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# 13.3 Mathematical Operators

## Mathematical Operators

Next, you can also define mathematical operators for classes as well. In fact, all operators which are supported by Python involving integers can also be customized for our own classes. For simplicity’s sake, we will only go over a few key mathematical operators which will be useful for our classes. All operators take two arguments: self and another variable which we are multiplying the object to.

• `__pow__` - implements the power operator for this class (**)
• `__add__` - implements the addition operator for this class (+)
• `__sub__` - implements the subtraction operator for this class (-)
• `__mul__` - implements the multiplication operator for this class (*)

Here's an example:
``````class Vector:

def __init__(self, vals):
"""
Constructor
self: a reference to the object we are creating
vals: a list of integers which are the contents of our vector
"""
self.vals = vals
# print("Assigned values ", vals, " to vector.")

def __str__(self):
"""
String Function
Converts the object to a string in readable format for programmers
"""
return str(self.vals)

def __pow__(self, power):
"""
Elementwise power: raises each element in our vector to the given power
"""
return Vector([i ** power for i in self.vals])

"""
"""
return Vector(
[self.vals[i] + vec.vals[i] for i in range(len(self.vals))]
)

def __mul__(self, constant):
"""
Multiplies each element in the vector by a specified constant
"""
return Vector([self.vals[i] * constant for i in range(len(self.vals))])

def __sub__(self, vec):
"""
"""
return self + (vec * (-1))

vec = Vector([2, 3, 2])
otherVec = Vector([3, 4, 5])
print(str(vec))  # [2, 3, 2]
print(vec ** 2)  # [4, 9, 4]
print(vec - otherVec)  # [-1, -1, -3]
print(vec + otherVec)  # [5,  7, 7]
print(vec * 5)  # [10, 15, 10]``````
View code on GitHub.
Observe however that the multiply operation for `Vector` can function correctly only if the vector goes first in the multiplication expression(I.e. Vector * Integer will function perfectly). However, its commutative, Integer * Vector will not work. This is because the first argument in the expression is the one whose `__mul__` method is called, and the Integer type in Python obviously doesn’t support multiplying our custom class object with it. We will need to define it ourselves. There is a workaround for this, but we will not cover it in this section. This is just to demonstrate how `__mul__` can be implemented.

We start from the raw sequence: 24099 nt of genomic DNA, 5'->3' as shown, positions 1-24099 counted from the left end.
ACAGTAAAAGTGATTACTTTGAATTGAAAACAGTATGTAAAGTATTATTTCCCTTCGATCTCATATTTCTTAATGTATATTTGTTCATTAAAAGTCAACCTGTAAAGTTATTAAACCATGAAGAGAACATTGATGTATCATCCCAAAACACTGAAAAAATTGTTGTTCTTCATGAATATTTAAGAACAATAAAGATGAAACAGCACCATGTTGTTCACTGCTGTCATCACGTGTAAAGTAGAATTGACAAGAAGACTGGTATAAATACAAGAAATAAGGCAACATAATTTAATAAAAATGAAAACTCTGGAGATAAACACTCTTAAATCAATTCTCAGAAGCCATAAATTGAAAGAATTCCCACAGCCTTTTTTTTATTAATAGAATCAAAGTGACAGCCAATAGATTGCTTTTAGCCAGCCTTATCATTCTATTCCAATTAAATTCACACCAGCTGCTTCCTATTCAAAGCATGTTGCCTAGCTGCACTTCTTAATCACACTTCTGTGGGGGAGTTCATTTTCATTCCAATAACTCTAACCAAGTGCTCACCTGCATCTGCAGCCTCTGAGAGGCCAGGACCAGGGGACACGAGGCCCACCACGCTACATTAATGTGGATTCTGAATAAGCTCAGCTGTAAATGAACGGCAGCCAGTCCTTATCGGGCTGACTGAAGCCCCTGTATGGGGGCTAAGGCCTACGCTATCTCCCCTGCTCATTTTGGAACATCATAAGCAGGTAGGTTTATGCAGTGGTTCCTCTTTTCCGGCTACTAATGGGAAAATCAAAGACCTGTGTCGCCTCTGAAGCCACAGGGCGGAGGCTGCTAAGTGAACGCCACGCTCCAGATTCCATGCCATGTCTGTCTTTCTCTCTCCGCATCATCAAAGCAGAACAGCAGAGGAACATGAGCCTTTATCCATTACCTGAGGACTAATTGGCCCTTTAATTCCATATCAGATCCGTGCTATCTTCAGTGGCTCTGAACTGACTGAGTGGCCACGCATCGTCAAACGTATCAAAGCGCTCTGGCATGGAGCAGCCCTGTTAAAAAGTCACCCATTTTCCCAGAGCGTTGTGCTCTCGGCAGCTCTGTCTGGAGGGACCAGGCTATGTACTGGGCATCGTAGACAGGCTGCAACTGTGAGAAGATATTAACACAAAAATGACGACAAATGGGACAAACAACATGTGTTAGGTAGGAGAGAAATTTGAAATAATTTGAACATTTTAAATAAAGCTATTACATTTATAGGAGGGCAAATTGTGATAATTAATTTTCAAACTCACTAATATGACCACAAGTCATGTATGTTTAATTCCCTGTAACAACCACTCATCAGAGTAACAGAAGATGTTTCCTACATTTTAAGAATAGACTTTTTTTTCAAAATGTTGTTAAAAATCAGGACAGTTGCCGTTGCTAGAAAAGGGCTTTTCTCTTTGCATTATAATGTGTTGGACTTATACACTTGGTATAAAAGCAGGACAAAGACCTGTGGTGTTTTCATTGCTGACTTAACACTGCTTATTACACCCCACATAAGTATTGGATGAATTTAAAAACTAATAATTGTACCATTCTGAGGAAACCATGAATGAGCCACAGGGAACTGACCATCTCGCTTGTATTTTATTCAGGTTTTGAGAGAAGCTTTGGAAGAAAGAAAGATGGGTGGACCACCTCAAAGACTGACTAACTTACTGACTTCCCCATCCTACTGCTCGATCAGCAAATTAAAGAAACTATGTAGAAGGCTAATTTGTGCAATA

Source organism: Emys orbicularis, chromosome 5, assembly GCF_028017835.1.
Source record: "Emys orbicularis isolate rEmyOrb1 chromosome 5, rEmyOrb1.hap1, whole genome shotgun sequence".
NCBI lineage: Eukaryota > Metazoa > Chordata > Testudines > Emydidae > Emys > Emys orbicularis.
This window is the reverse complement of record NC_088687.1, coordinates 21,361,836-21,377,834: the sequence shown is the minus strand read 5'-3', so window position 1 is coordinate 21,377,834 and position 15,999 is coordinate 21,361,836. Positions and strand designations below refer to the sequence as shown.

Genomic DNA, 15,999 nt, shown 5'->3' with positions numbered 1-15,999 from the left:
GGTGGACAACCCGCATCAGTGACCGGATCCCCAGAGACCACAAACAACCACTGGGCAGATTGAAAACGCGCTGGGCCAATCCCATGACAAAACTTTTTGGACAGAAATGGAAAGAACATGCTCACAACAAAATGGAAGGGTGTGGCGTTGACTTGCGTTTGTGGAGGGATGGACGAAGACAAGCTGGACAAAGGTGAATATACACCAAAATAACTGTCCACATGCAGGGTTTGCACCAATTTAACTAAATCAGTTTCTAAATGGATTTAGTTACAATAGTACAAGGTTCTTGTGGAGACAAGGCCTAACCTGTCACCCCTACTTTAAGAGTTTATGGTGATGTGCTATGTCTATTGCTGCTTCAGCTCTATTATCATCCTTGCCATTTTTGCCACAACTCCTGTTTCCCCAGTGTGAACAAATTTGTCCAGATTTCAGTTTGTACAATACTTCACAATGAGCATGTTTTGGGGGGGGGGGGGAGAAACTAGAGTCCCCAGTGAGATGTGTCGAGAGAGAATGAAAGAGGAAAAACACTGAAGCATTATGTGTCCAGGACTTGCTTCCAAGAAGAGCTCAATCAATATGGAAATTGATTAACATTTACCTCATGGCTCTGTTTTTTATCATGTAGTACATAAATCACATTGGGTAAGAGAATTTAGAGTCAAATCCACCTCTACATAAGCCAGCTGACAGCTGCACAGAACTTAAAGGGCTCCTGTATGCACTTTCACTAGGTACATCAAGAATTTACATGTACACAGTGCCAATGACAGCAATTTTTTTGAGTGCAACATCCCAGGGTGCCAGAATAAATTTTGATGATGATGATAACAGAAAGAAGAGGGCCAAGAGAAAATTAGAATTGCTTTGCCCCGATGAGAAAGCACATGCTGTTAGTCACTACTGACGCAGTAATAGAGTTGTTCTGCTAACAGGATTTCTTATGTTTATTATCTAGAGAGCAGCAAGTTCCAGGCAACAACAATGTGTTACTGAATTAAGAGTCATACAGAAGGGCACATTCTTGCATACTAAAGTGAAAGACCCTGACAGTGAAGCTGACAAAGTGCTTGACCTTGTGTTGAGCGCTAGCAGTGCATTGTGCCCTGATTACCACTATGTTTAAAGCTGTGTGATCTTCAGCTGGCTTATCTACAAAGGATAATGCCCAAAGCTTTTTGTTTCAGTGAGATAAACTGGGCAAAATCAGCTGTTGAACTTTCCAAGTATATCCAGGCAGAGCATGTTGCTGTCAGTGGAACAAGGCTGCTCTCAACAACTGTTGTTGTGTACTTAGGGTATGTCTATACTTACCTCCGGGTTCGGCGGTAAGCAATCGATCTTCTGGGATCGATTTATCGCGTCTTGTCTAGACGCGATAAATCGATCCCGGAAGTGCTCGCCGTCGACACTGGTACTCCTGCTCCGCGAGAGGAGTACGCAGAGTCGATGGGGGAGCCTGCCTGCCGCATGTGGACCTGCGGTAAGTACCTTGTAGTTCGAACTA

## Practice

Have your teacher walk you through this one.
Write a modified version of the `Matrix` class(that was defined in one of the example problems in this section) with an `__add__` operation as well as a `__sub__` operation. It should add matrices, assuming that they will be of the same length. Also, the unmodified `Matrix` class code will be given.

### Vector

Have your teacher walk you through this one.
Define a `Vector` class so that the multiply operation is with another `Vector` instead. The multiply operation should be the inner or dot product of the two vectors. That means that each element in the vector should be multiplied with its corresponding element in the other vector, and then summed. A scalar (regular number) should be returned.

### Triangle

Write a class called `Triangle` which will take three tuples (each tuple contains two integers: the x and y coordinates of a vertex). Then, define an `__add__` operation that acts as a translation operation. Its input argument will be a tuple of two integers that will indicate the x and y translations that will be applied to each coordinate. (basically, add the tuple to each coordinate of the triangle). Also, define a vertical and horizontal transformation tool in the form of `__mul__` which will also take a tuple of two integers that will be multiplied to the x and y coordinates of each vertex respectively.

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